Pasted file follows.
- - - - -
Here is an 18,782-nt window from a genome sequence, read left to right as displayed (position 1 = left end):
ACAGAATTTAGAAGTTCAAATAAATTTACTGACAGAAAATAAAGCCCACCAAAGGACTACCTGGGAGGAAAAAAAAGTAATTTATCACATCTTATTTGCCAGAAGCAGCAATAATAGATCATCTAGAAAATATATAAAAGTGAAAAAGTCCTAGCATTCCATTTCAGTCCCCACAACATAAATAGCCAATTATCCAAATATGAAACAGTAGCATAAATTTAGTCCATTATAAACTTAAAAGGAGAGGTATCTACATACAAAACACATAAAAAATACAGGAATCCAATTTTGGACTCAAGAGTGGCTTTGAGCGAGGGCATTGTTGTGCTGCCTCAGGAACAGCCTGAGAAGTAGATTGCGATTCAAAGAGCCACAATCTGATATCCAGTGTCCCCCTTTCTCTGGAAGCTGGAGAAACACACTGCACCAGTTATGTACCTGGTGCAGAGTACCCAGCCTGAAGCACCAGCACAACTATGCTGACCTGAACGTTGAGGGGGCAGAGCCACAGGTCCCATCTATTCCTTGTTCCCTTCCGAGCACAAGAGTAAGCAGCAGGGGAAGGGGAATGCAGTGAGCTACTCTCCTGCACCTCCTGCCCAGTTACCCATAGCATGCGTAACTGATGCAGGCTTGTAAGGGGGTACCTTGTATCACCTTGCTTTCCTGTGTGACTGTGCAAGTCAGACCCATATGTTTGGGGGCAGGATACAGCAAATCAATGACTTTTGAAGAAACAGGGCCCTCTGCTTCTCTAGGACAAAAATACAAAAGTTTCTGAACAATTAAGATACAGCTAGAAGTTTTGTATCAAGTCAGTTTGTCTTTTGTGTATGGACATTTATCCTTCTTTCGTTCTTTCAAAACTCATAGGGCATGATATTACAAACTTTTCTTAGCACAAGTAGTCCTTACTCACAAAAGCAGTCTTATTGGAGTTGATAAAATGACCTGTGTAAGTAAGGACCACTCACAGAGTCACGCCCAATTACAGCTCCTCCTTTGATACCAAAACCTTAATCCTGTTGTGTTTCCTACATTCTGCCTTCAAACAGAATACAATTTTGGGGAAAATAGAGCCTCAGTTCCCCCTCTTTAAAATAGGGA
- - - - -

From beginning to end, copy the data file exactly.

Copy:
Here is an 18,782-nt window from a genome sequence, read left to right as displayed (position 1 = left end):
ACAGAATTTAGAAGTTCAAATAAATTTACTGACAGAAAATAAAGCCCACCAAAGGACTACCTGGGAGGAAAAAAAAGTAATTTATCACATCTTATTTGCCAGAAGCAGCAATAATAGATCATCTAGAAAATATATAAAAGTGAAAAAGTCCTAGCATTCCATTTCAGTCCCCACAACATAAATAGCCAATTATCCAAATATGAAACAGTAGCATAAATTTAGTCCATTATAAACTTAAAAGGAGAGGTATCTACATACAAAACACATAAAAAATACAGGAATCCAATTTTGGACTCAAGAGTGGCTTTGAGCGAGGGCATTGTTGTGCTGCCTCAGGAACAGCCTGAGAAGTAGATTGCGATTCAAAGAGCCACAATCTGATATCCAGTGTCCCCCTTTCTCTGGAAGCTGGAGAAACACACTGCACCAGTTATGTACCTGGTGCAGAGTACCCAGCCTGAAGCACCAGCACAACTATGCTGACCTGAACGTTGAGGGGGCAGAGCCACAGGTCCCATCTATTCCTTGTTCCCTTCCGAGCACAAGAGTAAGCAGCAGGGGAAGGGGAATGCAGTGAGCTACTCTCCTGCACCTCCTGCCCAGTTACCCATAGCATGCGTAACTGATGCAGGCTTGTAAGGGGGTACCTTGTATCACCTTGCTTTCCTGTGTGACTGTGCAAGTCAGACCCATATGTTTGGGGGCAGGATACAGCAAATCAATGACTTTTGAAGAAACAGGGCCCTCTGCTTCTCTAGGACAAAAATACAAAAGTTTCTGAACAATTAAGATACAGCTAGAAGTTTTGTATCAAGTCAGTTTGTCTTTTGTGTATGGACATTTATCCTTCTTTCGTTCTTTCAAAACTCATAGGGCATGATATTACAAACTTTTCTTAGCACAAGTAGTCCTTACTCACAAAAGCAGTCTTATTGGAGTTGATAAAATGACCTGTGTAAGTAAGGACCACTCACAGAGTCACGCCCAATTACAGCTCCTCCTTTGATACCAAAACCTTAATCCTGTTGTGTTTCCTACATTCTGCCTTCAAACAGAATACAATTTTGGGGAAAATAGAGCCTCAGTTCCCCCTCTTTAAAATAGGGA